All alone on a stage, Pippin is surrounded by the Leading Player and the various troupe members. They all suggest that Pippin complete the most perfect act ever: the Finale. They tell Pippin to jump into a box of fire, light himself up, and "become one with the flame." Pippin is reluctant, but agrees that perhaps suicide is the best way to go ("Finale"), but he is stopped by his natural misgivings and also by one actress from the troupe?the woman playing Catherine. Catherine and her son Theo stand by Pippin and defy the script, the Leading Player, and Fastrada. Pippin comes to the realization that the widow's home was the only place where he was truly happy ("Magic Shows and Miracles") "....I never came close my love". After removing the sets, lighting, makeup, and costumes from the stage (to no success at dissuading Pippin), The Leading Player becomes furious and calls off the show, telling the rest of the troupe and the orchestra to pack up and leave Pippin, Catherine, and her son alone on an empty, dark and silent stage. Pippin realizes that he has given up his extraordinary purpose for the simplest and most ordinary life of all, and he is finally a happy man.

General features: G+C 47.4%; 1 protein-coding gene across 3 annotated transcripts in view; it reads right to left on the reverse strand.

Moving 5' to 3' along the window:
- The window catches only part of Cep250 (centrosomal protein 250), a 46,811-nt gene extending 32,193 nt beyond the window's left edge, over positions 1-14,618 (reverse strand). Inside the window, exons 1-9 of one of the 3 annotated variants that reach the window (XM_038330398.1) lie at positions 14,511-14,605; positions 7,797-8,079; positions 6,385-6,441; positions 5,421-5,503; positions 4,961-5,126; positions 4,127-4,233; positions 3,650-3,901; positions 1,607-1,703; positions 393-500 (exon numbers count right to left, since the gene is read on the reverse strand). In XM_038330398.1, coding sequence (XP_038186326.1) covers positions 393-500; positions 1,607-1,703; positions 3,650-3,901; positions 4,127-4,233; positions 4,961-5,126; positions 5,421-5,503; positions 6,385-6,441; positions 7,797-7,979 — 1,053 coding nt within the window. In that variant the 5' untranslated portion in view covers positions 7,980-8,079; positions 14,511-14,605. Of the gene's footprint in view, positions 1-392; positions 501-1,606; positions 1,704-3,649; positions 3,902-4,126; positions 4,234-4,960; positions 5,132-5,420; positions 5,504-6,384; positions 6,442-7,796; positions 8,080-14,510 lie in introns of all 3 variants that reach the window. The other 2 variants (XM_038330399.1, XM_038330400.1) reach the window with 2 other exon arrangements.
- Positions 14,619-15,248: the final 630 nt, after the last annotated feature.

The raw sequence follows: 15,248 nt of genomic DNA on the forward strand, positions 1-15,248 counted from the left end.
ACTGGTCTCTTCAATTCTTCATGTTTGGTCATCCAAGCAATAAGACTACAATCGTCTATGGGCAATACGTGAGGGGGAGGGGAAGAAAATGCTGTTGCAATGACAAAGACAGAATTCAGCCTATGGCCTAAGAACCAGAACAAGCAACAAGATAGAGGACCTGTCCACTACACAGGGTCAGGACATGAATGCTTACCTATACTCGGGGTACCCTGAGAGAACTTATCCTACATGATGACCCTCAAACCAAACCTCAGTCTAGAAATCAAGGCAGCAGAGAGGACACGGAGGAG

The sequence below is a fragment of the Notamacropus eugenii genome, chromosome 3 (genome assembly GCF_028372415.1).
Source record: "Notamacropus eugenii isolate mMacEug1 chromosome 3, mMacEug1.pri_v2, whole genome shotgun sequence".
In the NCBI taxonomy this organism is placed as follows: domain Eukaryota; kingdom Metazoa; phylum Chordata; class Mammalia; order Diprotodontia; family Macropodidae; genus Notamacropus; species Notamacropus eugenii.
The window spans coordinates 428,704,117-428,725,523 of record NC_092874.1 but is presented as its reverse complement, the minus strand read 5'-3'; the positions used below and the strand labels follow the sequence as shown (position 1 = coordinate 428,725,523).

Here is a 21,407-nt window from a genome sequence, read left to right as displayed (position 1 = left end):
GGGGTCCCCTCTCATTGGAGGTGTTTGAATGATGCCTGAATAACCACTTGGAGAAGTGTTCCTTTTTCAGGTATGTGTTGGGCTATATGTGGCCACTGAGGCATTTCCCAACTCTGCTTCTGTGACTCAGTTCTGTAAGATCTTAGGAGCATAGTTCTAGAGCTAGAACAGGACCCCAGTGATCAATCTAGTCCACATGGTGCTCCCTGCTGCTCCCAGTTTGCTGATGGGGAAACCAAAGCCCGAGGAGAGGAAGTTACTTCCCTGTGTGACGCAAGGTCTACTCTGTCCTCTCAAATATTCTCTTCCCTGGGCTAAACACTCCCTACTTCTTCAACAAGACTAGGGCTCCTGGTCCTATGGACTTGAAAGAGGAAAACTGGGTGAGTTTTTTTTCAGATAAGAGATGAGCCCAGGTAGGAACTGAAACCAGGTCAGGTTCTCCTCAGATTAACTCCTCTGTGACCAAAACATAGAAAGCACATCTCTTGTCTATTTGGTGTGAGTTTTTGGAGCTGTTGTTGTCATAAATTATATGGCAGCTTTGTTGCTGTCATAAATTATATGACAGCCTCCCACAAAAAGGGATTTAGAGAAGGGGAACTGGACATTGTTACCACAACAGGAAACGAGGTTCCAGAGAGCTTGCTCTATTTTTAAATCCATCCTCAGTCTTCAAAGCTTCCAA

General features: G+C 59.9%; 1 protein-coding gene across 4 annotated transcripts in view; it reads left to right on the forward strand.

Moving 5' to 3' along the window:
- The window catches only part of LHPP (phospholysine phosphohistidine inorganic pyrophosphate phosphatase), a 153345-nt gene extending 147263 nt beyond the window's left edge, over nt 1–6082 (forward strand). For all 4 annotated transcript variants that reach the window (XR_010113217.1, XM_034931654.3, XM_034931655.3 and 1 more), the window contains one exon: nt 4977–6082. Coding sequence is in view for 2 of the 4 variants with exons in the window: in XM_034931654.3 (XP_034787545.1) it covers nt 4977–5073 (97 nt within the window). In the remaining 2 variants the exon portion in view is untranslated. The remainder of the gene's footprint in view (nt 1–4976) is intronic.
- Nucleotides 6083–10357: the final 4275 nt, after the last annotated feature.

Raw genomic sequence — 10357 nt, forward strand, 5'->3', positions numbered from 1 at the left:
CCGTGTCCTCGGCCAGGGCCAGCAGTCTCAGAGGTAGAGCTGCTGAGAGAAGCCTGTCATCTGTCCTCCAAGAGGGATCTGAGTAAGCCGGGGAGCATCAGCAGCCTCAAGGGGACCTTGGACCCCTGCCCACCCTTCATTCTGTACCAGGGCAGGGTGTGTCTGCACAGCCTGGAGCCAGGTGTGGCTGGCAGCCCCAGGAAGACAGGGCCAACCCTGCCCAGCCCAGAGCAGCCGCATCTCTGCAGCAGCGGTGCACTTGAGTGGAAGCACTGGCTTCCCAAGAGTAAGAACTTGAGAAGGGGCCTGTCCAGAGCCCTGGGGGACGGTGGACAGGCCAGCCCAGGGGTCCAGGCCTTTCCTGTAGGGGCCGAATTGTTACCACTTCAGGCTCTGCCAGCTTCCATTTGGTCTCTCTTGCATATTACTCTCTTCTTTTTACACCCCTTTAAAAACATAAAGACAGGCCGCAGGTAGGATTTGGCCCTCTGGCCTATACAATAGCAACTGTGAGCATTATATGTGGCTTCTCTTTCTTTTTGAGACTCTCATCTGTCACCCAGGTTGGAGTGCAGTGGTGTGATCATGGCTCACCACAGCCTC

I can't really think of a case where I would consider the movie version of something better than the play. I love plays and musicals and they are definitely best seen on the stage. This one is no exception, but seeing this on DVD was a decent enough substitute for the real thing. Nothing particularly special. They just seem to have filmed the play being performed. The cast mostly do a good job though there were a few points where I was a bit disappointed, for example the song (probably my favorite on in the whole show!) sung by Pippin's grandma. I think it lacked some of the liveliness and excitement it deserved. The biggest disappointment wasn't anyone's fault (except the previous people who checked out the DVD) when the ending came the DVD began to skip horrible and by the end it had an error and refused to work. so basically the ending couldn't be watched! I am familiar enough with it and have seen it before but it was sad not to get to see it on the DVD. Anyway, I would recommend this for people who love musicals but I don't think it is going to be everyone's cup of tea. Some parts might offend and for many it might all just be too weird. Still, it is a fun time and definitely shows it's age at times which makes for some laughs!